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Yea. i really like the idea of the FASS pump. 30 feet is a long way to pull fuel through a hose. The system was depending on the Caps pump to do that after the lift pump ran for about 45 seconds, then the caps pump takes over. the Fass is running all the time pulling fuel from tank and sending it over to the caps pump with 6 to 8 feet of hose distance.

On another side note. i was going to remove the lift pump until i studied the a manifold on top of the lift pump. it does 2 important things. 1. it has a check valve built into the housing. that is helping to keep the Caps pump supplied with fuel. 2. it has the return line connections to allow the unused fuel to cycle back to the fuel tank. As you know recycling the fuel from the tank to the pump facilitates "polishing" or filtering. As the Fass pump does that as well. I guess it cant over do that. Maybe is unnecessary redundancy, IDK?

thanks again for all of the helpful information. i appreciate it.
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Old 12-23-2021, 06:45 PM   #9
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A few of you guys may remember a post of mine last summer asking about the stop light coming on during the end of a long grade...Well as the same guys here most likely saw my other post last month when I lost my caps pump...I guess Dale1 hit the mark. But in my case I'm not sure there was much in the way of loss of power.

Tim
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Old 12-24-2021, 08:11 AM   #10
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Tim, your right. I tired to say that while being somewhat polite. It was extremely stressful when it started giving problems. A diesel mechanic told me it was the pump 6 months ago when I mentioned the light to him. He said, If the Pump fails it will not run. I started reading other opinions about filters etc. Became distracted, and put off the inevitable. I wish I had found your post earlier.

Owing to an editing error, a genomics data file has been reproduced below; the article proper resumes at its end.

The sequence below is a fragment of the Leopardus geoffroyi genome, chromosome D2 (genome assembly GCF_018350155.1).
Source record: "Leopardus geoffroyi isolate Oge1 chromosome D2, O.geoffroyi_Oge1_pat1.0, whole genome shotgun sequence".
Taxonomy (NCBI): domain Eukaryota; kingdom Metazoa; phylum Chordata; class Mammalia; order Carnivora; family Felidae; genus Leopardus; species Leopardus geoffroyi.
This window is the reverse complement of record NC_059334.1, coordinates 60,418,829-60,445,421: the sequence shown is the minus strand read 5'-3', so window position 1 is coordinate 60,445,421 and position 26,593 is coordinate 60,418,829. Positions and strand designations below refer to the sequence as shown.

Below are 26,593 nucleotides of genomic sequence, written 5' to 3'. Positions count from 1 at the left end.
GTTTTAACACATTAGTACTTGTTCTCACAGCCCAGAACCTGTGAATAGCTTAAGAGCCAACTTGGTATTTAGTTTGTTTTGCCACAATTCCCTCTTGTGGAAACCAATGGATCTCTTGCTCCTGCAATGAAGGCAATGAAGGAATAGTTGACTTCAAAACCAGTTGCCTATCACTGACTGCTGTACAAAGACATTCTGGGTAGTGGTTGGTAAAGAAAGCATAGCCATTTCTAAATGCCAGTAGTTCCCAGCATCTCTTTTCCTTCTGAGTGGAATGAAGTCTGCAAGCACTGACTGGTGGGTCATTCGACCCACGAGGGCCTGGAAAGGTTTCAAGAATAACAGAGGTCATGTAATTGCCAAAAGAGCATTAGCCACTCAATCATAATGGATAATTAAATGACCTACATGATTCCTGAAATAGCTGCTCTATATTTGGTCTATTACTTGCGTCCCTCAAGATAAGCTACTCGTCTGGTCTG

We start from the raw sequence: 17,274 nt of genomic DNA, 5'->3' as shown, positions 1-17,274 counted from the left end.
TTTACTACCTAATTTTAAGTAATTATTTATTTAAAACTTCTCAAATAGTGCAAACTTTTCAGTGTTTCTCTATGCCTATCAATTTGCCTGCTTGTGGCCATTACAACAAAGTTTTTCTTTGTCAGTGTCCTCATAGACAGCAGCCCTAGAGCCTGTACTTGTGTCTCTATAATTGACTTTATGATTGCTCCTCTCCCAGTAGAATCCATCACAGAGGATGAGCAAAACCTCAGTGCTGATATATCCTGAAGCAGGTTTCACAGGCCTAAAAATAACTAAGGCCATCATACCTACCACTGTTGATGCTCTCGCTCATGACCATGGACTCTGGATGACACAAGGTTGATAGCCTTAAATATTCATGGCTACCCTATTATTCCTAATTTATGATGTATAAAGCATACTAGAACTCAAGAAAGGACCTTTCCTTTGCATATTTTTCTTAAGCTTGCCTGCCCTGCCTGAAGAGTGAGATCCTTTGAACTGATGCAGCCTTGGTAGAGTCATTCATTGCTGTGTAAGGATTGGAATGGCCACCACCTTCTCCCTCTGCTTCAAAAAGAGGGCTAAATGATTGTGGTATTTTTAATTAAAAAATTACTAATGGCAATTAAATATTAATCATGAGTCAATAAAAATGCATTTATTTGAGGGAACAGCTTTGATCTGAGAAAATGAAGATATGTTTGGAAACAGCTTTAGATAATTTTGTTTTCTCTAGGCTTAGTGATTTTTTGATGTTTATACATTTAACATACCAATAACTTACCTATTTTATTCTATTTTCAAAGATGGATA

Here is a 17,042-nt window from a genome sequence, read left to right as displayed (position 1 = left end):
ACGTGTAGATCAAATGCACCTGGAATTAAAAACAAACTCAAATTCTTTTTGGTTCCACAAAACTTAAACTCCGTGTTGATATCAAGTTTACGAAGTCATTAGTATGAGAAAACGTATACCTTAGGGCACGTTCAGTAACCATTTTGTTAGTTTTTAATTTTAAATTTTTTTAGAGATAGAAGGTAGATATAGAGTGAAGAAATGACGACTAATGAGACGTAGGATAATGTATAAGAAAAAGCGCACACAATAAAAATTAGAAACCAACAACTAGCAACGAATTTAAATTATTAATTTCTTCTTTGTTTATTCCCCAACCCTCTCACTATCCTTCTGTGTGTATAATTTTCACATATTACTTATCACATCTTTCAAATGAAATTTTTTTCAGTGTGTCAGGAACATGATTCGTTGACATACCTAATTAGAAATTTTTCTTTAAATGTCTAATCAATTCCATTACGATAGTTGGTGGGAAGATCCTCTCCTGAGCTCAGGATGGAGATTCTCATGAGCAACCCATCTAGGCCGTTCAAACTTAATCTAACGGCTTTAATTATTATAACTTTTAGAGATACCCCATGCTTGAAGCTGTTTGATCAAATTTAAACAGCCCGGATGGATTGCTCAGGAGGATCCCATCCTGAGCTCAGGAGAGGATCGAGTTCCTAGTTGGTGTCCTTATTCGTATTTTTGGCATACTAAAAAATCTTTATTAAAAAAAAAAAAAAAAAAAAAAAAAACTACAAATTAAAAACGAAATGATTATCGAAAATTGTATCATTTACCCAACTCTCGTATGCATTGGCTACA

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Old 12-25-2021, 07:58 AM   #11
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Caps

The most important as my fathers always said either you pay now or you pay more later ..

Dale
You did a good job swapping that pump .. it’s not that easy ..but you got it squared away and in the end saved others on site to tell them to install fass system before caps fail.

I just ran mine 1300 mikes knock on wood ran like a Cummins …sitting in the sun .
All good enjoy merry Christmas
Rob.

Ps make sure you add fuel additives ..
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Old 12-26-2021, 10:01 AM   #12
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Rob,
As you may have seen in my post about losing my cabs pump the Cummins mechanic that replaced it said it was upgraded from the original so the same failure won’t happen again. Is this true?

Tim
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Old 12-26-2021, 10:29 AM   #13
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Tim
Was your lift pump replaced?? This is what really causes the CAPS pump failure.
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Old 12-26-2021, 11:29 AM   #14
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Quote:
Originally Posted by jacwjames View Post
Tim
Was your lift pump replaced?? This is what really causes the CAPS pump failure.
Ultra low sulfur fuel is the major cause of fuel pump failures. Diesels built before 2007 where not designed for the low sulfur. The sulfur added lubricity to the fuel. Cummins updated the pumps to handle ULSD.